The procurement stage of the project was also rushed. Tenders were issued late as interested companies were only given seven months to prepare and submit their proposals. This was a major public project which would have ordinarily required more time for firms to complete their proposals. Such a project requires a detailed design study which may take over a year. As a result, certain design aspects such as the need for air-conditioning were overlooked. The inclusion of the air-conditioning system led to a cost overrun of over $ 200 million (Anbari, F. T. et al., (n.d)). This had not been included in the initial budget.

Poor project planning was also evident in terms of projected revenues from the project once complete. It had been expected that once the project was complete, it would draw more people who traditionally depended on ferry operations to cross the English Channel. This projection ignored the likelihood that ferries would react to the opening of the channel by lowering their prices and improving services in order to retain the market share. In addition, the introduction of budget airlines which plied between France and the UK intensified the competition for customers. As such, the Eurotunnel operated below capacity for a long period after it was officially opened leading to financial problems (Krystek, 2011).

Proposed project control and change management strategies

Change is an inevitable part of most projects. As such, it is important to develop appropriate project control and change management strategies. The first strategy I would have used is a risk planning and mitigation strategy. Risk assessment should be an ongoing activity in any project. Risk planning involves keenly analyzing the environment for any material risks that may impact the project (Melton, 2007). These risks are listed, quantified and assessed in terms of likelihood of occurrence. This enables the project managers to develop a risk response strategy. Risk assessment would have enabled the project managers assess the risk of change control methods and the risk of the project extending beyond the planned timeframe.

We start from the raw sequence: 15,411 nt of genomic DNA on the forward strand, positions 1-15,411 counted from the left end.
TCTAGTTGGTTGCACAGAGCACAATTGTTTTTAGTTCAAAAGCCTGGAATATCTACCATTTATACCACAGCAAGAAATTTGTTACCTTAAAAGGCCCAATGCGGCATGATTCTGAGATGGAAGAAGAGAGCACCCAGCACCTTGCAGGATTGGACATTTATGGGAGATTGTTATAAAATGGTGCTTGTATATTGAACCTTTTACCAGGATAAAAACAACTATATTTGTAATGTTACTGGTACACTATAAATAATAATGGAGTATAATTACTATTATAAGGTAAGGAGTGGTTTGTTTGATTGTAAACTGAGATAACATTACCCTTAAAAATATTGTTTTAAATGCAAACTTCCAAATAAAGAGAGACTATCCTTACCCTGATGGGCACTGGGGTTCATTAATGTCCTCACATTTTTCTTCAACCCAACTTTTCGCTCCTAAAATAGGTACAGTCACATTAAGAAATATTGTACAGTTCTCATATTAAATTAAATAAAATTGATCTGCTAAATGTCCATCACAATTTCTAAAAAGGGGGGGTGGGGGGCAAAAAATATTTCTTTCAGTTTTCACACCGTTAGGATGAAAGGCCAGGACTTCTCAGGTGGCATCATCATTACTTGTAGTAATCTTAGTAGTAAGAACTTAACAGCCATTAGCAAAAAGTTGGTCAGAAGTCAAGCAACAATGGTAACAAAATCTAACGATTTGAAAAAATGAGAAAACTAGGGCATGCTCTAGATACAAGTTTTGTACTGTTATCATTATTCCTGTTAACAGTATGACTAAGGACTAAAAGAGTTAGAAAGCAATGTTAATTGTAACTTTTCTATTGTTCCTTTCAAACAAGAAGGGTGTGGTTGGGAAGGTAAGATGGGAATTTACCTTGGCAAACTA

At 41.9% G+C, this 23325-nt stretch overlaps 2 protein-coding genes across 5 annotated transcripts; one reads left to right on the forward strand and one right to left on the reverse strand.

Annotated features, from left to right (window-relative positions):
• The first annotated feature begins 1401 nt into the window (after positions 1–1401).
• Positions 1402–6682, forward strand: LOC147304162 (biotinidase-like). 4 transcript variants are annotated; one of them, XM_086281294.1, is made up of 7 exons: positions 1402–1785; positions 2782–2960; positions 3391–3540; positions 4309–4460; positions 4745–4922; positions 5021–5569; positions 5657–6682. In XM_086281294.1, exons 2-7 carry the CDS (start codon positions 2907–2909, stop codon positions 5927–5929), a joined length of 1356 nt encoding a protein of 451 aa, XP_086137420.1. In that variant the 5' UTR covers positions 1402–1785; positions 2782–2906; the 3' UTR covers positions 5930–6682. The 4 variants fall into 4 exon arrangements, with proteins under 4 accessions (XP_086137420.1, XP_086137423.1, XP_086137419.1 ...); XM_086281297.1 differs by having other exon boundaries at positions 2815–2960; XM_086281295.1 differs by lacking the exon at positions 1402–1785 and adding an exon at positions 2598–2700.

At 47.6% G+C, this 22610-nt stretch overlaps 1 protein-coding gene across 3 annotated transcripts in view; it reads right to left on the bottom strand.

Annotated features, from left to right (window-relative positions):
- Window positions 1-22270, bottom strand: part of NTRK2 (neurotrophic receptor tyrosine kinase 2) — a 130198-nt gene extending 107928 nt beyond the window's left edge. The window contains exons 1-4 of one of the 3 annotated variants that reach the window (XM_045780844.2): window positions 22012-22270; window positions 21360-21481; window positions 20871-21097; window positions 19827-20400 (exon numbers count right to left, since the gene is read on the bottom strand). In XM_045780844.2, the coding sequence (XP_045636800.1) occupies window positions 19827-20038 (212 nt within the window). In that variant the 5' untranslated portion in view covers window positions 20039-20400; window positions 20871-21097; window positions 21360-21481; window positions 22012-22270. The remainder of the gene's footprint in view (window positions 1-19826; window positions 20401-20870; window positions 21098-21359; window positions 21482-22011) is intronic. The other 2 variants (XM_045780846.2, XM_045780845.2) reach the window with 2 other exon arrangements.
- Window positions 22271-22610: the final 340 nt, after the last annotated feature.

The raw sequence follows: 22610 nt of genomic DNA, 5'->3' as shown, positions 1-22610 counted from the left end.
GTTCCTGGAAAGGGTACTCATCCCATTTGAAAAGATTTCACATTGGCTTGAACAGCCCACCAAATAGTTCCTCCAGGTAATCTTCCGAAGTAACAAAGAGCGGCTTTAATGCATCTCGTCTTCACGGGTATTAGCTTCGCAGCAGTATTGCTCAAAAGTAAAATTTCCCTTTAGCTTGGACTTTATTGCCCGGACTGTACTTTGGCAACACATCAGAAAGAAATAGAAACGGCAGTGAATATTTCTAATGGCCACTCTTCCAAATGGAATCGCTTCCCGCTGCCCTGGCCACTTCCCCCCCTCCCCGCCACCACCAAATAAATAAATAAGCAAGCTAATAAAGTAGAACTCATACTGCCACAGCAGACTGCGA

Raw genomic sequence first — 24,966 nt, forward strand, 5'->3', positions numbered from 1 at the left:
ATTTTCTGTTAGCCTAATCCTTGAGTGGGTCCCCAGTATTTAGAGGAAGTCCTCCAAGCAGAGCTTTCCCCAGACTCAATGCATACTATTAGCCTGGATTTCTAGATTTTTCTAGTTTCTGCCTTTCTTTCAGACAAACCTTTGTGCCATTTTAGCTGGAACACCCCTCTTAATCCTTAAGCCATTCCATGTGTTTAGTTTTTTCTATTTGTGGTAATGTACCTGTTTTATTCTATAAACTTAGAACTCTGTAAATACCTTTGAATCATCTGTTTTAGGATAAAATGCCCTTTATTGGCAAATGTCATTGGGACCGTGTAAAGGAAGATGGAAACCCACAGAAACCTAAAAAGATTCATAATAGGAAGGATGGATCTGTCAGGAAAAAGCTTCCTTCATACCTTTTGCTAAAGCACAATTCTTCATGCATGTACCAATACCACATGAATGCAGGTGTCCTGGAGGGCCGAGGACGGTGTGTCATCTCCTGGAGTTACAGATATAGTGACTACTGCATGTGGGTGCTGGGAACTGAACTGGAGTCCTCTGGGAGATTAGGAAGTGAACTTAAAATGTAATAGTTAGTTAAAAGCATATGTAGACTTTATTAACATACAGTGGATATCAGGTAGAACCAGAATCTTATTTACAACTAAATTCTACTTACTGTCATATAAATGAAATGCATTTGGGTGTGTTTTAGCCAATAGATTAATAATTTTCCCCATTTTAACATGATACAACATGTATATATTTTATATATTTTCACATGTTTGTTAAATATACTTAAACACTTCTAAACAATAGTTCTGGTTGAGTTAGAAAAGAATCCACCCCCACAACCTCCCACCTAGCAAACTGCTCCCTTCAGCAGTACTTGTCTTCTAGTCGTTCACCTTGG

The second strategy would involve developing a change approach. In this, it is first important to establish all the stakeholders to be affected by the change, for instance, the financiers and both governments. It is important to convince the stakeholders the reason for change. Second, a change management team could have helped implement the changes in the project. This team would have carried out all the necessary changes for a particular duration. The third strategy would involve a well-developed communication plan. There is need for appropriate reporting protocols in change management (Melton, 2007). For instance in the Eurotunnel project there was a significant delay in communicating the information that doors of the train should be increased in width to 700 mm.

In conclusion, project management is critical in the successful development of any project. Project management helps determine the scope, timeframe, and cost of a particular project. It is important to develop appropriate project control and change management strategies. A risk assessment strategy is particularly important in assessing known and unknown risks that may impact the project.


Anbari, F. T. et al., (n.d). The Chunnel Project. Project Management institute. Retrieved from:   

Krystek, L. (2011). The Channel Tunnel. Unmuseum. Retrieved from:   

Melton, T., & Institution of Chemical Engineers (Great Britain). (2007). Project management      toolkit: The basics for project success. Amsterdam: IChemE/Butterworth-Heinemann.